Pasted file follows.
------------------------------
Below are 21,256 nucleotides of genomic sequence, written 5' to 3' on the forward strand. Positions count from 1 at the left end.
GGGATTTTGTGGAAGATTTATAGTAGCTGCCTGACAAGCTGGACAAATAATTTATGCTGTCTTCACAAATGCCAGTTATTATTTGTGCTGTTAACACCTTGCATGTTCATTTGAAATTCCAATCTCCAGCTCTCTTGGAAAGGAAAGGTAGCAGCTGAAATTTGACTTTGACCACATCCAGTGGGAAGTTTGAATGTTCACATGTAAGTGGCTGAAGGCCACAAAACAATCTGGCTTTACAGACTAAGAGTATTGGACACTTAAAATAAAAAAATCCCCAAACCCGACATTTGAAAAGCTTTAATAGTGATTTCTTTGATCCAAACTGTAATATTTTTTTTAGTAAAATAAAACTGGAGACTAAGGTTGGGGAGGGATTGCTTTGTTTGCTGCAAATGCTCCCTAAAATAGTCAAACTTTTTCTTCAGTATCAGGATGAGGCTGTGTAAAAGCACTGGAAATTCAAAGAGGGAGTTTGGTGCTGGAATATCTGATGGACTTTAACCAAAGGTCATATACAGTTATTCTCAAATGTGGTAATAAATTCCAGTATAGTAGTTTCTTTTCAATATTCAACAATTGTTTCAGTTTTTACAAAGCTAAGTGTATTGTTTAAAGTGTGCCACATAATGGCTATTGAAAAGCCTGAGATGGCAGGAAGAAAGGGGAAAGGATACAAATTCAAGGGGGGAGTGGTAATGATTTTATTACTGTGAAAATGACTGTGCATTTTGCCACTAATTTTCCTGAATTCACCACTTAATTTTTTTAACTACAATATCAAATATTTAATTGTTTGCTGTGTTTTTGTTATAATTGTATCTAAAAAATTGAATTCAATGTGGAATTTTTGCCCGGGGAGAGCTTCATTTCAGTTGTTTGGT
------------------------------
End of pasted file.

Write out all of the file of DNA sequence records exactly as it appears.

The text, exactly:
Below are 21,256 nucleotides of genomic sequence, written 5' to 3' on the forward strand. Positions count from 1 at the left end.
GGGATTTTGTGGAAGATTTATAGTAGCTGCCTGACAAGCTGGACAAATAATTTATGCTGTCTTCACAAATGCCAGTTATTATTTGTGCTGTTAACACCTTGCATGTTCATTTGAAATTCCAATCTCCAGCTCTCTTGGAAAGGAAAGGTAGCAGCTGAAATTTGACTTTGACCACATCCAGTGGGAAGTTTGAATGTTCACATGTAAGTGGCTGAAGGCCACAAAACAATCTGGCTTTACAGACTAAGAGTATTGGACACTTAAAATAAAAAAATCCCCAAACCCGACATTTGAAAAGCTTTAATAGTGATTTCTTTGATCCAAACTGTAATATTTTTTTTAGTAAAATAAAACTGGAGACTAAGGTTGGGGAGGGATTGCTTTGTTTGCTGCAAATGCTCCCTAAAATAGTCAAACTTTTTCTTCAGTATCAGGATGAGGCTGTGTAAAAGCACTGGAAATTCAAAGAGGGAGTTTGGTGCTGGAATATCTGATGGACTTTAACCAAAGGTCATATACAGTTATTCTCAAATGTGGTAATAAATTCCAGTATAGTAGTTTCTTTTCAATATTCAACAATTGTTTCAGTTTTTACAAAGCTAAGTGTATTGTTTAAAGTGTGCCACATAATGGCTATTGAAAAGCCTGAGATGGCAGGAAGAAAGGGGAAAGGATACAAATTCAAGGGGGGAGTGGTAATGATTTTATTACTGTGAAAATGACTGTGCATTTTGCCACTAATTTTCCTGAATTCACCACTTAATTTTTTTAACTACAATATCAAATATTTAATTGTTTGCTGTGTTTTTGTTATAATTGTATCTAAAAAATTGAATTCAATGTGGAATTTTTGCCCGGGGAGAGCTTCATTTCAGTTGTTTGGT